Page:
I range of $3.00-4.26. with whites as
kith as $4.76. Western Valencia type
anions ruled $3.25-4.50 in a few mar
w, Imports from Spain were let
ting up * h‘t end the jobbing range
in that stock was $1.50-2.25 per
era**- _ _
©Shriners Plan
1 Fall Ceremonial
DALLAS. Tex.. Nov. 8.—(iF>—Vis
Rine Shriners from cities and towns
Dallas territory are to he espe
*7.,.v cared for when they come
Nov. 16. to attend the fall
fgrfffinoial session of Hells Shrine
Potentate J. Owens of Hella has
announced the personnel of a num
IK*. of special committees he has
named to that end.
His selections have beer made of
Hella members, now Dallas resi
who formerly lived in several
turns’. Their duty, under instruc
STil*m. '• '» *« •» *.**•*
L visiter from his especial town
is properly looked after during hts
rt-v in Dallas. Th© committeemen I
rally have heen lr touch with
Ik.'ir “old home towns" and have
| appraised of the probable num- ]
h!r which will attend, so all ar- I
i «nrements. it is reported, ar© al- ,
JJndy practically complete.
iiarioTTcounty seeks
fair building funds
JEFFERSON. Tex.. Nov. 8.—(AV- I
» campaign to *‘’’000 f£r Jht
i-ction of permanent Marion
fnir buildings to general
£Ly 'exhibits and live stock has
2^ started here. .
"Members of the fair committee
jfcrvising the campaign are: J. M.
•Sartre. H. A. Spellings. L. G. Brsd- i
A. C». Behluter. T. H. Benefield,
bitfield Henderson *nd H. H.j
i
j—u-u—■—1 i_ri_ri_nj~. ~ " —
’ROUND WORLD
Aloha Wanderwell, a Canadian
girl whose name is well chosen to
say the least, is completing a mo
tor trip around the globe. In the
course of her auto tour Miss W’an
derwell has already visited 42 na
tions with still some distance to
god. This picture of the young
gasoline globe trotter was snapped
while she was enjoying the hospi
tality of Antwerp, Belgium.
HISTORICAL LEGACY
WASHINGTON, Pa., Nov. 8.—f/p>_
Letters purported to have been writ
ten by George Washington, Thomas
Jefferson and Benedict Arnold are
among documents and papers be
queathed by Mrs. Carrie Morgan
Reitsch, who died here recently, to
her son, William Duane Morgan of
, New York.
Cooking School Is
Great Opportunity
For Local Mothers
A golden opportunity for mother
to keep up with daughter is to be
offered in the cooking school to be
conducted by Mrs. Myra Oliver Dou
gan at the high school cafeteria No
vember 12 to 16, inclusive.
For the “flapper daughter” knows
much more about the science of
Cameron Sends
13 To Pen On
Liquor Charges
Cameron county is making a4T>otter
record in enforcement of the Dean
liquor low than any county in South
Texas, if not in the state, is the
claim of court officials.
During the past year 28 have been
tried ;n the Cameron county criminal
district court on liquor charges, and
of this number 23 have been convict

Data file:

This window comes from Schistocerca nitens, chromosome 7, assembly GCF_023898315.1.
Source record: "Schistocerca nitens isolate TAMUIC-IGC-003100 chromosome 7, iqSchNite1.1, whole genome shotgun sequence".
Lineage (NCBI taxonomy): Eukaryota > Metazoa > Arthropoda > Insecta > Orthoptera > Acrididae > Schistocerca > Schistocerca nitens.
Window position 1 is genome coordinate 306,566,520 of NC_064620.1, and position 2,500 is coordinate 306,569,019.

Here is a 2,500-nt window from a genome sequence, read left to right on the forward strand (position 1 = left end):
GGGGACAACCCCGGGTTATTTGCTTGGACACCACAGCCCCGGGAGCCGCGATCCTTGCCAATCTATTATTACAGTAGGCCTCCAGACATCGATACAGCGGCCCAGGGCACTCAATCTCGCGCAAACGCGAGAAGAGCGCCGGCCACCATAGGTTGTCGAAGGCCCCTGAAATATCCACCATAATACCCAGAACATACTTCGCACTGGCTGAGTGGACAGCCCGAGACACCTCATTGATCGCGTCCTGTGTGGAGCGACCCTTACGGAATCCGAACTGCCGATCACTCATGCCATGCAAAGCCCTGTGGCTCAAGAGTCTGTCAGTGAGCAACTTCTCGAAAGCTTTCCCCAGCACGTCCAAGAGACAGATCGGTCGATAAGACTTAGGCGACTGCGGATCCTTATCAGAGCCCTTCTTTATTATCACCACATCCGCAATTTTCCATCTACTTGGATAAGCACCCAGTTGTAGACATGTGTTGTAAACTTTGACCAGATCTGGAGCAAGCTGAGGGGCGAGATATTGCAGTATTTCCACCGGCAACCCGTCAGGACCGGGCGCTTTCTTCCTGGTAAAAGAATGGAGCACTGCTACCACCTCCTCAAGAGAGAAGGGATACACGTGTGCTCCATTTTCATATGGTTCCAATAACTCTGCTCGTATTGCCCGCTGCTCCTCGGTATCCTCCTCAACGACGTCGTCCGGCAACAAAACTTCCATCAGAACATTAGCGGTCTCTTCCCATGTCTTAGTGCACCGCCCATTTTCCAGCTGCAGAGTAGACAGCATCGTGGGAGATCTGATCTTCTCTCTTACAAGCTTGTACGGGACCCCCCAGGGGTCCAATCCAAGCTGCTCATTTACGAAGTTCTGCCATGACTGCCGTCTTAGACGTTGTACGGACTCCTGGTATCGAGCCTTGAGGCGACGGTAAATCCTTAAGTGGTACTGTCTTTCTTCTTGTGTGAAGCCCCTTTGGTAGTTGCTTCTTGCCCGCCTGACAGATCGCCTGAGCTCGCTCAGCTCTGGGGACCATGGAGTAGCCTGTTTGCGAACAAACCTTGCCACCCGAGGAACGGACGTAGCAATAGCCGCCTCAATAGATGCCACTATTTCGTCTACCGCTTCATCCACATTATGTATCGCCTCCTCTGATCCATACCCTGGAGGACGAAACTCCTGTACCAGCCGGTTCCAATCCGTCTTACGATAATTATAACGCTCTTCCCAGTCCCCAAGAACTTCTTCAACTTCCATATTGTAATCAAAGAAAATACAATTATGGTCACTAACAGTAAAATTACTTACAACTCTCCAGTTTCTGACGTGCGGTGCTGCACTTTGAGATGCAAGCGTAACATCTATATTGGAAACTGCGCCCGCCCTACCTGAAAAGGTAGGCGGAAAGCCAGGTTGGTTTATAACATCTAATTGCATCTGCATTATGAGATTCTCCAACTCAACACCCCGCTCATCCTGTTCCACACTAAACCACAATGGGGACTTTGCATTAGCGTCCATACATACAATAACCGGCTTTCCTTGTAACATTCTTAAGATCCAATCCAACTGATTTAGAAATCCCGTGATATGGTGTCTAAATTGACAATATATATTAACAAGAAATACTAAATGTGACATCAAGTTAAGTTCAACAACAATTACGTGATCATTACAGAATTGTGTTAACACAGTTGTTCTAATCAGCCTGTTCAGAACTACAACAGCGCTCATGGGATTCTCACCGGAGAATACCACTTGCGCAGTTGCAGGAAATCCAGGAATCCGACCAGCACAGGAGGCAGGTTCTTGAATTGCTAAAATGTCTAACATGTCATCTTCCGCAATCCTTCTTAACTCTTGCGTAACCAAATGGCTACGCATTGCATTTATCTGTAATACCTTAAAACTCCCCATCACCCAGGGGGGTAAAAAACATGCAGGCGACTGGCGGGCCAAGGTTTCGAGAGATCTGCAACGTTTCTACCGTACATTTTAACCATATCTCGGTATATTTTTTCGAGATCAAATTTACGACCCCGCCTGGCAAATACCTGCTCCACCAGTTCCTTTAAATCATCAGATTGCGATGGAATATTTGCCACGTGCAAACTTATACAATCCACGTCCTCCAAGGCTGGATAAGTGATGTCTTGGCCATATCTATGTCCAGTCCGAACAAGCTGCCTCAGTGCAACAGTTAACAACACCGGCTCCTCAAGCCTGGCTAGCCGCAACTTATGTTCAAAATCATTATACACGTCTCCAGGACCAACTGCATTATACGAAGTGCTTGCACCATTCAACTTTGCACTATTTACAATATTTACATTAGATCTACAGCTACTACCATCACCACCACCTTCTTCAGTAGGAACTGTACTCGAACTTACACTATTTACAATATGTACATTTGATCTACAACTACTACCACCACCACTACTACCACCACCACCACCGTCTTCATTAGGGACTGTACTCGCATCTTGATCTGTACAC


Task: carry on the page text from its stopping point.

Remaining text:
ed. Ten were given suspended sen
tences and 13 received penitentiary
sentences. Six of the latter received
two-year terms and seven one-yera
each.
Of the ten receiving suspended
sentences practically all were bova
ranging around 22 years of age, the
court records show. The five found
not guilty clearly established they
had no connection with bootlegging
or had been captured in company
with bootleggers.
THIEVES GET AWAY
WITH CHURCH BELL
HOUSTON. Tex.. Nov. 8.—(A*)—All
classes of uuecr articles have been
reported stolen here in a recent epi
demic of petty thievery but it re
mained lor four light-fingered gent
ry in a small red truck to cap the
clima.*: by making off with a country
church bell.
The quartette entered the yard of
a small Baptist church on the Clin
ton road near Houston and removed
the bell from its stand near the
door. Residents of the community
saw the four men laboring at mov
ing the bell but thought nothing of
the matter at the time.
! The nastor of the church offered
a $."> reward for the return of the
I bell which was valued at $10.
cookery and home economics than
many of her circumspect elders,
leading educators declare.
It is the belief of Mrs. Dougan
that "this business of being a wom
an” should in truth be treated as a
business. It is Mrs. Dougan's mis
sion in life to teach women the fun
damentals of homemaking and point
out to them the new and more scien
tific ways of preparing foods into
tempting dishes.
"The biggest single factor in
health and happiness is food,” says
Mrs. Dougan. ''Beginning in the
seventh grade and continuing
through high school and college,
girls are taught the scientific plan
ning of meals, perfectly balanced and
attractive to the eye. This is done
with the thought that such training
is essential to those girls who ex
pect to make a success of their home
management."